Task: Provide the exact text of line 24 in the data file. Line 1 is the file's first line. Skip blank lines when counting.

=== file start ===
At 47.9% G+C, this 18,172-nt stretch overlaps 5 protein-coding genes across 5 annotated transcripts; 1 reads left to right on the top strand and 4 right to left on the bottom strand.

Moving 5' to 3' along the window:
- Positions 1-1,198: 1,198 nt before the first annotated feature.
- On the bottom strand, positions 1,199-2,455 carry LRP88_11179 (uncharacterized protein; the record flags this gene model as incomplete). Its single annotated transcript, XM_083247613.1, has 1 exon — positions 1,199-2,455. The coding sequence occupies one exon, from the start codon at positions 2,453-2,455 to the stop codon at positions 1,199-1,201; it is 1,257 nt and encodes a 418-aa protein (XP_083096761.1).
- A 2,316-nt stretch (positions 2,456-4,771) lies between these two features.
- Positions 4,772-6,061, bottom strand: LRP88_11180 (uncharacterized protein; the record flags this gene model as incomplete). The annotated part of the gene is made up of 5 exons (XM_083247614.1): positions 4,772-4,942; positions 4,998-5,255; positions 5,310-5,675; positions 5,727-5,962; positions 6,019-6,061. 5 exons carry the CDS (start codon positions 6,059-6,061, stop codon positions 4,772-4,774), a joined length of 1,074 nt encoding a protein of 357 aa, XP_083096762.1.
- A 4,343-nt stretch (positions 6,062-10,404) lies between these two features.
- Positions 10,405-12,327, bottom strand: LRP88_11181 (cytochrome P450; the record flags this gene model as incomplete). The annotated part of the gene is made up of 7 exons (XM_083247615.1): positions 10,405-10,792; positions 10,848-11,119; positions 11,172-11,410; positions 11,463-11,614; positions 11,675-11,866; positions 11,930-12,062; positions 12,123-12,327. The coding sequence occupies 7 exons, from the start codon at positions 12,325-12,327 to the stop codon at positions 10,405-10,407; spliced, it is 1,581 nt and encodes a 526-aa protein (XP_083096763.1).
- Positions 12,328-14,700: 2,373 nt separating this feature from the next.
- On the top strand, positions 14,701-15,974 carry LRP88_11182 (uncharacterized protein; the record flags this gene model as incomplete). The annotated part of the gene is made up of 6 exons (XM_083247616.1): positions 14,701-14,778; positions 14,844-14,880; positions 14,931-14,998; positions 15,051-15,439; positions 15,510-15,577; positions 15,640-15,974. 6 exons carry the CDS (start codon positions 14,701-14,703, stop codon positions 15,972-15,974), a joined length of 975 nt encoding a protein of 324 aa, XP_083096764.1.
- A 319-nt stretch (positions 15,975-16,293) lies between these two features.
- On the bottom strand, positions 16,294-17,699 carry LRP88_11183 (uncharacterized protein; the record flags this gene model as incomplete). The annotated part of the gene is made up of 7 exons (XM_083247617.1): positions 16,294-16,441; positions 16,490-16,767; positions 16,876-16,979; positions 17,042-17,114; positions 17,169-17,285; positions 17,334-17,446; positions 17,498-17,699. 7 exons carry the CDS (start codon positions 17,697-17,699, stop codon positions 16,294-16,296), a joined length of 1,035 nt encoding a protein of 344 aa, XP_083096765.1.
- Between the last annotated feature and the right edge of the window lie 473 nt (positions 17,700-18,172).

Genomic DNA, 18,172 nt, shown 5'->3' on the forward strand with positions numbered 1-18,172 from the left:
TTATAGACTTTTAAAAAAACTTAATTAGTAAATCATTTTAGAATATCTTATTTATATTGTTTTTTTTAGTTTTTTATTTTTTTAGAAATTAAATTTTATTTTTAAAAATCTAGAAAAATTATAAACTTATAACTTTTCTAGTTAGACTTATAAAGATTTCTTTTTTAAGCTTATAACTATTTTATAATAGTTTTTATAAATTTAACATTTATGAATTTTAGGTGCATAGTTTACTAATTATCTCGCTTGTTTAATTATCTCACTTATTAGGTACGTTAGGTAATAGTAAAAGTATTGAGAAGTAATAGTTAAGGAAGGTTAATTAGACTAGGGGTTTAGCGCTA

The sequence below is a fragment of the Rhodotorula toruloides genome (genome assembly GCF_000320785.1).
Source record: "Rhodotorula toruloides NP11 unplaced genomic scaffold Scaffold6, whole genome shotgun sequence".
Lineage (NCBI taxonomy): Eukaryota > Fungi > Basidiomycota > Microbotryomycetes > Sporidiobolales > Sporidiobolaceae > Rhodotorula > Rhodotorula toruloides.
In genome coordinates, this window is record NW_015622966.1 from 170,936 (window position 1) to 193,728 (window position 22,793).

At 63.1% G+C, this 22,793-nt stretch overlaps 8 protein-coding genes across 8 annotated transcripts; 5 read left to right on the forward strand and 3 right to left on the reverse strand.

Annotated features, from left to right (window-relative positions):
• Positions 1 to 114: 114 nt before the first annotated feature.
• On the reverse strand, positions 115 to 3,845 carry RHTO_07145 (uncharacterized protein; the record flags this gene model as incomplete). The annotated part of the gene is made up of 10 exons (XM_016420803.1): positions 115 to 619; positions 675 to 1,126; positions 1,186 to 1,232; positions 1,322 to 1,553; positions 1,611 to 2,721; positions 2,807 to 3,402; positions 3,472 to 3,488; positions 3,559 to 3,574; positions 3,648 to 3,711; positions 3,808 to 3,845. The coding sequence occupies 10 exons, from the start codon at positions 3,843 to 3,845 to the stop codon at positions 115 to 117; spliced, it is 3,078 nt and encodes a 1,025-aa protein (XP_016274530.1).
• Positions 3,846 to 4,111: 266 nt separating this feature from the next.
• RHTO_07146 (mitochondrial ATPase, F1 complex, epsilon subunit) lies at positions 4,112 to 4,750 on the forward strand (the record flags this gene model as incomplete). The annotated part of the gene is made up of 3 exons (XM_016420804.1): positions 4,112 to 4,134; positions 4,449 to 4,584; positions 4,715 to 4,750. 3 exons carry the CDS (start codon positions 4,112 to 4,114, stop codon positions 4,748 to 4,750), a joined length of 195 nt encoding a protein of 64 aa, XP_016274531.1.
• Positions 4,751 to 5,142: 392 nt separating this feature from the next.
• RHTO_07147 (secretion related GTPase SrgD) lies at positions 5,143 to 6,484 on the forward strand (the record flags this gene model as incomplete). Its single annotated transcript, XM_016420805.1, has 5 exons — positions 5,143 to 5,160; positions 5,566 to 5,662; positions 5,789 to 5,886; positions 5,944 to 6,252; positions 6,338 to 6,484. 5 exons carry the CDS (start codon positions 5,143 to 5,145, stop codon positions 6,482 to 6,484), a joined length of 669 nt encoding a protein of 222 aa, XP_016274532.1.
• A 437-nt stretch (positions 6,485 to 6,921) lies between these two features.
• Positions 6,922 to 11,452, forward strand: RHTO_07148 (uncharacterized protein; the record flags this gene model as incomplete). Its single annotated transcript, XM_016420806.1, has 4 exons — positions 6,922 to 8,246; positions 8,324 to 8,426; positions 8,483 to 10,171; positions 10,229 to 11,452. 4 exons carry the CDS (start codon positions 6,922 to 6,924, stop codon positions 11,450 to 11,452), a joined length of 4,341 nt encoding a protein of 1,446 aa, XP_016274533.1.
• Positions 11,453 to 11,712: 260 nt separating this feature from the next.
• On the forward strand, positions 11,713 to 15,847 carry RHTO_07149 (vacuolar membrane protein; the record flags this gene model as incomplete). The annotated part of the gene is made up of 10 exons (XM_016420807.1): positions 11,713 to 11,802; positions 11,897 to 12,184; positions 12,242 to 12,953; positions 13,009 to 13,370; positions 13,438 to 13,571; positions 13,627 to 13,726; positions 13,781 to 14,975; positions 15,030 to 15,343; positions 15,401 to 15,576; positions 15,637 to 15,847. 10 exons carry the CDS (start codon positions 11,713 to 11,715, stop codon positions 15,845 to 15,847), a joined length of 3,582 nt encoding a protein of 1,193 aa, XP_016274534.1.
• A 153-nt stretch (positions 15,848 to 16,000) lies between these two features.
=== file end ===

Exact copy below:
• Positions 3,846 to 4,111: 266 nt separating this feature from the next.